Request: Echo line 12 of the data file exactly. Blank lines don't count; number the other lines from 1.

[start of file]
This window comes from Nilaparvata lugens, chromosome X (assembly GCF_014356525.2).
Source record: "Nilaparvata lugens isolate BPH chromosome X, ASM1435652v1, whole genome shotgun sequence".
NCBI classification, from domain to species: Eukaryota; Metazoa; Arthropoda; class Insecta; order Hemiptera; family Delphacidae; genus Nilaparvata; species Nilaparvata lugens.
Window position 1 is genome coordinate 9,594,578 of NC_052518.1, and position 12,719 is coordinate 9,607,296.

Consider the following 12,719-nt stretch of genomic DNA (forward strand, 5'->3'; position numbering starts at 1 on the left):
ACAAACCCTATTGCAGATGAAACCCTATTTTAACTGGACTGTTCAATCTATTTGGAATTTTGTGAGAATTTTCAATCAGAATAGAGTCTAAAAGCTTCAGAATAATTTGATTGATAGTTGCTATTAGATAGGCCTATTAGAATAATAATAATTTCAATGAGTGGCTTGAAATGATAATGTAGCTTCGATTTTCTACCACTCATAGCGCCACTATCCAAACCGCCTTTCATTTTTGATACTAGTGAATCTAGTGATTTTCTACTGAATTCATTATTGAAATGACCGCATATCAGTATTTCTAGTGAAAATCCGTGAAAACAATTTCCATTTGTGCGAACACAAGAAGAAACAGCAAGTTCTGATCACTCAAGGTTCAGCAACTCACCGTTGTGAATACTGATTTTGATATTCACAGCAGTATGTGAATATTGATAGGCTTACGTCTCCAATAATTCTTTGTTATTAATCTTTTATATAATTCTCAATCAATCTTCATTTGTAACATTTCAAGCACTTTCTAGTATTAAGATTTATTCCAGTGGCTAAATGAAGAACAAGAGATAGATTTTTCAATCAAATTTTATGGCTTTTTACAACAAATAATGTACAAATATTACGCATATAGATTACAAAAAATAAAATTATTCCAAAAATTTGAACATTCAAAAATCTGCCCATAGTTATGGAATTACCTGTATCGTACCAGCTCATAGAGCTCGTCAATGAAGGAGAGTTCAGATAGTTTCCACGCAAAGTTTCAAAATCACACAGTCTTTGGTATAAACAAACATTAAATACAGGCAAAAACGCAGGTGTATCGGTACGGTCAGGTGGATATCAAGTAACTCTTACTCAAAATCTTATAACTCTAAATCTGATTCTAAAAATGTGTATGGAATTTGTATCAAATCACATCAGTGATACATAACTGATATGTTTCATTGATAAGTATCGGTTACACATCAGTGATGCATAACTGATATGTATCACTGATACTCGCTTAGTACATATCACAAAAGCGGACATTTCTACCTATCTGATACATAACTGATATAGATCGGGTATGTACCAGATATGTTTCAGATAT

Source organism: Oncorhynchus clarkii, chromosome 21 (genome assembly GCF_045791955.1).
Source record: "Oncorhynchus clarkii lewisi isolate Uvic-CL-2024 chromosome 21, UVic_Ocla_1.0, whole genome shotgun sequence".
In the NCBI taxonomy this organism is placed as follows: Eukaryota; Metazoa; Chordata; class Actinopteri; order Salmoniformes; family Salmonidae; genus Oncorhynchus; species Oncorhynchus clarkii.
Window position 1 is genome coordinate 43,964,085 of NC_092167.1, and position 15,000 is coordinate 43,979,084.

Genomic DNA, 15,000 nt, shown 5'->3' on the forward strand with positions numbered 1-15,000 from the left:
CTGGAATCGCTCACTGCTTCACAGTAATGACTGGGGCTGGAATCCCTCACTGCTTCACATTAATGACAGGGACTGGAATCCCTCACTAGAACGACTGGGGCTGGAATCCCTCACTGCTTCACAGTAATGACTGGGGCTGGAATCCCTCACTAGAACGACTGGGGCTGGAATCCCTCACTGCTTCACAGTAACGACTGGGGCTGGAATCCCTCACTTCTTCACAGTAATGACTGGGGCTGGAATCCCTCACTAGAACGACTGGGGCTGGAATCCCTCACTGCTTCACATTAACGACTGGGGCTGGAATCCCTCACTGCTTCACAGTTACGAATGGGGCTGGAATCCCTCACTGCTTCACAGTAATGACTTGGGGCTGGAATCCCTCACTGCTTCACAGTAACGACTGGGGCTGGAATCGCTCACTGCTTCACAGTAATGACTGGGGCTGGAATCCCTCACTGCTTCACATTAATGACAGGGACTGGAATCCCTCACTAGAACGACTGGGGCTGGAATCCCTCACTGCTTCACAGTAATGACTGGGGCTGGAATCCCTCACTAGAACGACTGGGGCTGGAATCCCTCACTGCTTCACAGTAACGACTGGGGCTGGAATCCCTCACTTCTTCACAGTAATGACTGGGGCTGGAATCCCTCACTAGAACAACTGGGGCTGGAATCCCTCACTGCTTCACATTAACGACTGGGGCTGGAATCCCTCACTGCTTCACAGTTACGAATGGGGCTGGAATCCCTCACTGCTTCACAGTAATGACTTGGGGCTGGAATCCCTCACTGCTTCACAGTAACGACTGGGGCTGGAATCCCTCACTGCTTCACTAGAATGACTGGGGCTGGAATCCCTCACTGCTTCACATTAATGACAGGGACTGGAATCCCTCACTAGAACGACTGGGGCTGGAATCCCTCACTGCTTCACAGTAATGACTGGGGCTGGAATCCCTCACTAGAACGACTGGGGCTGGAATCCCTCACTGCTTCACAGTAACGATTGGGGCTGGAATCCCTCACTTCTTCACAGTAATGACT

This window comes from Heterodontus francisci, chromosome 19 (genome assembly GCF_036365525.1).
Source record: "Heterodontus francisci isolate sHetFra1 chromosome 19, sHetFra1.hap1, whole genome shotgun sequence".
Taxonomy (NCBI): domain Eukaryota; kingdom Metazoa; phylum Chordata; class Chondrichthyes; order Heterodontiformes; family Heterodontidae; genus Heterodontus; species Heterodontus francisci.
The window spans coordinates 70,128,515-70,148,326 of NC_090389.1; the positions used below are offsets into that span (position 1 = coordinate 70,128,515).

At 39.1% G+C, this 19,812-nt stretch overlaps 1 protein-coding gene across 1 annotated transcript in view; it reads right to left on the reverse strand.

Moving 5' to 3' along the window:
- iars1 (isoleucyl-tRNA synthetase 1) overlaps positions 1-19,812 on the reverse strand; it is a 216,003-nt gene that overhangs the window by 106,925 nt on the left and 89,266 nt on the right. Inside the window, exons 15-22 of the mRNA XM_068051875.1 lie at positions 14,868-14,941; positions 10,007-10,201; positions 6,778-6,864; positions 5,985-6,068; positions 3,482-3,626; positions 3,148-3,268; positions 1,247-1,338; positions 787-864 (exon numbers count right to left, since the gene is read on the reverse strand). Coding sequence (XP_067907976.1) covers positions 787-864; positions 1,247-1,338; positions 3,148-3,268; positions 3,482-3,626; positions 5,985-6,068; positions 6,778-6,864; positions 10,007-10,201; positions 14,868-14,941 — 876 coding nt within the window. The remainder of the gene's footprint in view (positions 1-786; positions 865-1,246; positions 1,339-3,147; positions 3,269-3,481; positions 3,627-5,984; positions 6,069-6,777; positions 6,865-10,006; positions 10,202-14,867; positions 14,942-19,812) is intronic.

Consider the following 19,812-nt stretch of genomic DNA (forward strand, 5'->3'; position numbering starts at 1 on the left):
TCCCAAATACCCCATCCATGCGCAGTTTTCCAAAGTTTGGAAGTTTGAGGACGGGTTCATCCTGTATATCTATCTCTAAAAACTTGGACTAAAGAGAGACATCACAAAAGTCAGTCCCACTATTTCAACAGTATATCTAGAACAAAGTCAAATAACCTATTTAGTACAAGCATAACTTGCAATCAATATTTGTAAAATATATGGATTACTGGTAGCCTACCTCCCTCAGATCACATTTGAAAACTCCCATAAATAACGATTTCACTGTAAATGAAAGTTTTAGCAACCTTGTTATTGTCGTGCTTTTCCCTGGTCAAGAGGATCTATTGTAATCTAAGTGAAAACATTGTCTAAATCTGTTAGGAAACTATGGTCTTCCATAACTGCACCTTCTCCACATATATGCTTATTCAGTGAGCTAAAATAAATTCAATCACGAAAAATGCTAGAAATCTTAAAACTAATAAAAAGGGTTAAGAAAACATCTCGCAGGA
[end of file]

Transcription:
CTGGAATCGCTCACTGCTTCACAGTAATGACTGGGGCTGGAATCCCTCACTGCTTCACATTAATGACAGGGACTGGAATCCCTCACTAGAACGACTGGGGCTGGAATCCCTCACTGCTTCACAGTAATGACTGGGGCTGGAATCCCTCACTAGAACGACTGGGGCTGGAATCCCTCACTGCTTCACAGTAACGACTGGGGCTGGAATCCCTCACTTCTTCACAGTAATGACTGGGGCTGGAATCCCTCACTAGAACGACTGGGGCTGGAATCCCTCACTGCTTCACATTAACGACTGGGGCTGGAATCCCTCACTGCTTCACAGTTACGAATGGGGCTGGAATCCCTCACTGCTTCACAGTAATGACTTGGGGCTGGAATCCCTCACTGCTTCACAGTAACGACTGGGGCTGGAATCGCTCACTGCTTCACAGTAATGACTGGGGCTGGAATCCCTCACTGCTTCACATTAATGACAGGGACTGGAATCCCTCACTAGAACGACTGGGGCTGGAATCCCTCACTGCTTCACAGTAATGACTGGGGCTGGAATCCCTCACTAGAACGACTGGGGCTGGAATCCCTCACTGCTTCACAGTAACGACTGGGGCTGGAATCCCTCACTTCTTCACAGTAATGACTGGGGCTGGAATCCCTCACTAGAACAACTGGGGCTGGAATCCCTCACTGCTTCACATTAACGACTGGGGCTGGAATCCCTCACTGCTTCACAGTTACGAATGGGGCTGGAATCCCTCACTGCTTCACAGTAATGACTTGGGGCTGGAATCCCTCACTGCTTCACAGTAACGACTGGGGCTGGAATCCCTCACTGCTTCACTAGAATGACTGGGGCTGGAATCCCTCACTGCTTCACATTAATGACAGGGACTGGAATCCCTCACTAGAACGACTGGGGCTGGAATCCCTCACTGCTTCACAGTAATGACTGGGGCTGGAATCCCTCACTAGAACGACTGGGGCTGGAATCCCTCACTGCTTCACAGTAACGATTGGGGCTGGAATCCCTCACTTCTTCACAGTAATGACT